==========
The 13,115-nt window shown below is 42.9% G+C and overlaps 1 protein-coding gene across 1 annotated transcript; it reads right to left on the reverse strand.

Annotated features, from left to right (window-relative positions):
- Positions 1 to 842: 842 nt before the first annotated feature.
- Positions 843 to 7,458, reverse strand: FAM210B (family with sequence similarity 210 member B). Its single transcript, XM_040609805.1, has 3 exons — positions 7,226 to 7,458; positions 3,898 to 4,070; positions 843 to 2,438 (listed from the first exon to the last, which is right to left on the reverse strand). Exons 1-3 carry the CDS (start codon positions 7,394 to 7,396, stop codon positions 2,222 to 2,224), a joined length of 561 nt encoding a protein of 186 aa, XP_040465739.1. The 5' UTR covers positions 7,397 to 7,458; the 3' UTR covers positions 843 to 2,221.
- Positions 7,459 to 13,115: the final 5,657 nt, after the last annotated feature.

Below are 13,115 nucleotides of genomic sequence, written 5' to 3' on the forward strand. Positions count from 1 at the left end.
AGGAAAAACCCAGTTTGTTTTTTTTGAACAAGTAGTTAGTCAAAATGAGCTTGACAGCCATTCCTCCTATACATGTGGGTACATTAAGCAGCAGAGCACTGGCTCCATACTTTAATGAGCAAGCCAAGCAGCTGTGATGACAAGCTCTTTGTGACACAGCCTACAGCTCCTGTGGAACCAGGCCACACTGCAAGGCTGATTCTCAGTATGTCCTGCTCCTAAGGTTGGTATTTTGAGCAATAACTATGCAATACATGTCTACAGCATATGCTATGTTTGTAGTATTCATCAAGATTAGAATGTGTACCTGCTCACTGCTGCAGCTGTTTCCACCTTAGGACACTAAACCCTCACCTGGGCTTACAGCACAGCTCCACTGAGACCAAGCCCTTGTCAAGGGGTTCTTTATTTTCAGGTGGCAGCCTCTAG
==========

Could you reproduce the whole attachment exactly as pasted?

The 13,115-nt window shown below is 42.9% G+C and overlaps 1 protein-coding gene across 1 annotated transcript; it reads right to left on the reverse strand.

Annotated features, from left to right (window-relative positions):
- Positions 1 to 842: 842 nt before the first annotated feature.
- Positions 843 to 7,458, reverse strand: FAM210B (family with sequence similarity 210 member B). Its single transcript, XM_040609805.1, has 3 exons — positions 7,226 to 7,458; positions 3,898 to 4,070; positions 843 to 2,438 (listed from the first exon to the last, which is right to left on the reverse strand). Exons 1-3 carry the CDS (start codon positions 7,394 to 7,396, stop codon positions 2,222 to 2,224), a joined length of 561 nt encoding a protein of 186 aa, XP_040465739.1. The 5' UTR covers positions 7,397 to 7,458; the 3' UTR covers positions 843 to 2,221.
- Positions 7,459 to 13,115: the final 5,657 nt, after the last annotated feature.

Below are 13,115 nucleotides of genomic sequence, written 5' to 3' on the forward strand. Positions count from 1 at the left end.
AGGAAAAACCCAGTTTGTTTTTTTTGAACAAGTAGTTAGTCAAAATGAGCTTGACAGCCATTCCTCCTATACATGTGGGTACATTAAGCAGCAGAGCACTGGCTCCATACTTTAATGAGCAAGCCAAGCAGCTGTGATGACAAGCTCTTTGTGACACAGCCTACAGCTCCTGTGGAACCAGGCCACACTGCAAGGCTGATTCTCAGTATGTCCTGCTCCTAAGGTTGGTATTTTGAGCAATAACTATGCAATACATGTCTACAGCATATGCTATGTTTGTAGTATTCATCAAGATTAGAATGTGTACCTGCTCACTGCTGCAGCTGTTTCCACCTTAGGACACTAAACCCTCACCTGGGCTTACAGCACAGCTCCACTGAGACCAAGCCCTTGTCAAGGGGTTCTTTATTTTCAGGTGGCAGCCTCTAG